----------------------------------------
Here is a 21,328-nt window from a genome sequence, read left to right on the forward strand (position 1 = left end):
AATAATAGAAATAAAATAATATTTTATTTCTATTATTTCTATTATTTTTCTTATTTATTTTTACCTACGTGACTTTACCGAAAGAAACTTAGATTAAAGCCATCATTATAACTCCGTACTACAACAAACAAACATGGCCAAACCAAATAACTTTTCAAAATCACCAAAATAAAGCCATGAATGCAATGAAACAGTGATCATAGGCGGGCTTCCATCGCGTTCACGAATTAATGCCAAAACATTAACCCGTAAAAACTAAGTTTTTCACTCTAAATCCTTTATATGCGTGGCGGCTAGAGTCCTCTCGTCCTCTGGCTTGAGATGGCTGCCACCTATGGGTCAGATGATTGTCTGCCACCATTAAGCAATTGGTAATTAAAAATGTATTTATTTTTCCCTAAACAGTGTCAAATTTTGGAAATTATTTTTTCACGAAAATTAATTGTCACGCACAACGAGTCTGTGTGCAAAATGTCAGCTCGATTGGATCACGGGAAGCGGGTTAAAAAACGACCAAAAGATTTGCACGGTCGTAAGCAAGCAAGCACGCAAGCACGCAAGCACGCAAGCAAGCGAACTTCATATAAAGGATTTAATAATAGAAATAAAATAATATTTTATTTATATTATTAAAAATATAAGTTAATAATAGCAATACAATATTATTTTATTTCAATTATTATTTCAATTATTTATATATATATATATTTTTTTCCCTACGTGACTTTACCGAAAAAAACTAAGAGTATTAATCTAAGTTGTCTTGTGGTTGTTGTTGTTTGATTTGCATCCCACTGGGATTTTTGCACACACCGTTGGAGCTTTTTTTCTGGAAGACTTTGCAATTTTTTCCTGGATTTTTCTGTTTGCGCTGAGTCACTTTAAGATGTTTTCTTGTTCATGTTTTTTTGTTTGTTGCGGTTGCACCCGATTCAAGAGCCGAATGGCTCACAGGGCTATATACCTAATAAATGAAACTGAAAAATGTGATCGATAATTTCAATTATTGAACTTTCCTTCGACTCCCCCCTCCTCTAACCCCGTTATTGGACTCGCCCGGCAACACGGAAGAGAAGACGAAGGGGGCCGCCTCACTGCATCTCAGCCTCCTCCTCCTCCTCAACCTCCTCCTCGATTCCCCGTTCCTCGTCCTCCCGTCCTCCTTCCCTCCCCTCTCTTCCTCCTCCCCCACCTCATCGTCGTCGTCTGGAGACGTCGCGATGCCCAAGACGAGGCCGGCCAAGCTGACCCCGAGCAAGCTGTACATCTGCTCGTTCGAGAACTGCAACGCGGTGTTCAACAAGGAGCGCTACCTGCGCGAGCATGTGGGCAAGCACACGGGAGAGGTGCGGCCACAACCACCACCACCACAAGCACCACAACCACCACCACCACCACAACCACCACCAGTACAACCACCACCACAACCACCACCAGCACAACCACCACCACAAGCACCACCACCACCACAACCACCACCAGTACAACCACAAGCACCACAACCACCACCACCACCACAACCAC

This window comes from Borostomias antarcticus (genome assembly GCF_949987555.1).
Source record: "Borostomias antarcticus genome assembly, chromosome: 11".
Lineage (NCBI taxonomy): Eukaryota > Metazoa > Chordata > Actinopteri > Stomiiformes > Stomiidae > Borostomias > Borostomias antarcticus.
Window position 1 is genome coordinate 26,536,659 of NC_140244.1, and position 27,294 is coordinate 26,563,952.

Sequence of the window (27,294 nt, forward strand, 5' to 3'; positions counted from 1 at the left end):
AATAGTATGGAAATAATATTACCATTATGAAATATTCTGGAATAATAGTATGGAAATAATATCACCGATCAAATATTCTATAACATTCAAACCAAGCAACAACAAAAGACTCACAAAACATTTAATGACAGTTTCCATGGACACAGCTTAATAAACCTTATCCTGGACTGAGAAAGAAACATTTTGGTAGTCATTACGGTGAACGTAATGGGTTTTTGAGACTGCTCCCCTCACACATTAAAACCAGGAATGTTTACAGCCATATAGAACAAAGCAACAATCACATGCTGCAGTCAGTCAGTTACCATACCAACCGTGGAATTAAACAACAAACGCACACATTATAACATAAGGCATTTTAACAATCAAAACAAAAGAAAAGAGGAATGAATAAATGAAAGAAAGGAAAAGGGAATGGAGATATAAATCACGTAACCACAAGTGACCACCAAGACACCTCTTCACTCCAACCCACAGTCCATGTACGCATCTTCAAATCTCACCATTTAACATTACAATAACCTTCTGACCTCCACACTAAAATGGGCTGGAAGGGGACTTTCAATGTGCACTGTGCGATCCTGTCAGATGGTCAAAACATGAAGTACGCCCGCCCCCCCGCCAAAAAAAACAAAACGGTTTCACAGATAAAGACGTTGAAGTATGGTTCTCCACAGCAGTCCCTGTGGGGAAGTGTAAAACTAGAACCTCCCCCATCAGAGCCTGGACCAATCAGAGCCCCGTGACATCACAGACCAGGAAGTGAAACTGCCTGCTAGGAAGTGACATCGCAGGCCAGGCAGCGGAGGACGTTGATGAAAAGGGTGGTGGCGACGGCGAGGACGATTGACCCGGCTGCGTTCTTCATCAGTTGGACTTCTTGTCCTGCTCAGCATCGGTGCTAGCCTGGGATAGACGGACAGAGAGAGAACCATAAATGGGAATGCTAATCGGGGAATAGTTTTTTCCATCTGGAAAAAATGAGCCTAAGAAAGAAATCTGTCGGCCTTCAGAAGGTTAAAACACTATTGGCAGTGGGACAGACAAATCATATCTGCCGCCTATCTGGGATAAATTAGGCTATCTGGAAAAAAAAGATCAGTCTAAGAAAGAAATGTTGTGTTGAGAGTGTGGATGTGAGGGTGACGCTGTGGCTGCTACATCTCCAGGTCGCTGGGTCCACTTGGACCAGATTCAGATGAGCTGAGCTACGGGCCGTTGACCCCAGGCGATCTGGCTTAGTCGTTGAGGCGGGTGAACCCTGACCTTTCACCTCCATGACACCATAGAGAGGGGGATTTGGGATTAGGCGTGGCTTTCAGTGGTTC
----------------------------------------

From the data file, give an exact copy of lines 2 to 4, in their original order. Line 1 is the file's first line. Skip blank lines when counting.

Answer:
AATAATAGAAATAAAATAATATTTTATTTCTATTATTTCTATTATTTTTCTTATTTATTTTTACCTACGTGACTTTACCGAAAGAAACTTAGATTAAAGCCATCATTATAACTCCGTACTACAACAAACAAACATGGCCAAACCAAATAACTTTTCAAAATCACCAAAATAAAGCCATGAATGCAATGAAACAGTGATCATAGGCGGGCTTCCATCGCGTTCACGAATTAATGCCAAAACATTAACCCGTAAAAACTAAGTTTTTCACTCTAAATCCTTTATATGCGTGGCGGCTAGAGTCCTCTCGTCCTCTGGCTTGAGATGGCTGCCACCTATGGGTCAGATGATTGTCTGCCACCATTAAGCAATTGGTAATTAAAAATGTATTTATTTTTCCCTAAACAGTGTCAAATTTTGGAAATTATTTTTTCACGAAAATTAATTGTCACGCACAACGAGTCTGTGTGCAAAATGTCAGCTCGATTGGATCACGGGAAGCGGGTTAAAAAACGACCAAAAGATTTGCACGGTCGTAAGCAAGCAAGCACGCAAGCACGCAAGCACGCAAGCAAGCGAACTTCATATAAAGGATTTAATAATAGAAATAAAATAATATTTTATTTATATTATTAAAAATATAAGTTAATAATAGCAATACAATATTATTTTATTTCAATTATTATTTCAATTATTTATATATATATATATTTTTTTCCCTACGTGACTTTACCGAAAAAAACTAAGAGTATTAATCTAAGTTGTCTTGTGGTTGTTGTTGTTTGATTTGCATCCCACTGGGATTTTTGCACACACCGTTGGAGCTTTTTTTCTGGAAGACTTTGCAATTTTTTCCTGGATTTTTCTGTTTGCGCTGAGTCACTTTAAGATGTTTTCTTGTTCATGTTTTTTTGTTTGTTGCGGTTGCACCCGATTCAAGAGCCGAATGGCTCACAGGGCTATATACCTAATAAATGAAACTGAAAAATGTGATCGATAATTTCAATTATTGAACTTTCCTTCGACTCCCCCCTCCTCTAACCCCGTTATTGGACTCGCCCGGCAACACGGAAGAGAAGACGAAGGGGGCCGCCTCACTGCATCTCAGCCTCCTCCTCCTCCTCAACCTCCTCCTCGATTCCCCGTTCCTCGTCCTCCCGTCCTCCTTCCCTCCCCTCTCTTCCTCCTCCCCCACCTCATCGTCGTCGTCTGGAGACGTCGCGATGCCCAAGACGAGGCCGGCCAAGCTGACCCCGAGCAAGCTGTACATCTGCTCGTTCGAGAACTGCAACGCGGTGTTCAACAAGGAGCGCTACCTGCGCGAGCATGTGGGCAAGCACACGGGAGAGGTGCGGCCACAACCACCACCACCACAAGCACCACAACCACCACCACCACCACAACCACCACCAGTACAACCACCACCACAACCACCACCAGCACAACCACCACCACAAGCACCACCACCACCACAACCACCACCAGTACAACCACAAGCACCACAACCACCACCACCACCACAACCAC

This window comes from Borostomias antarcticus (genome assembly GCF_949987555.1).
Source record: "Borostomias antarcticus genome assembly, chromosome: 11".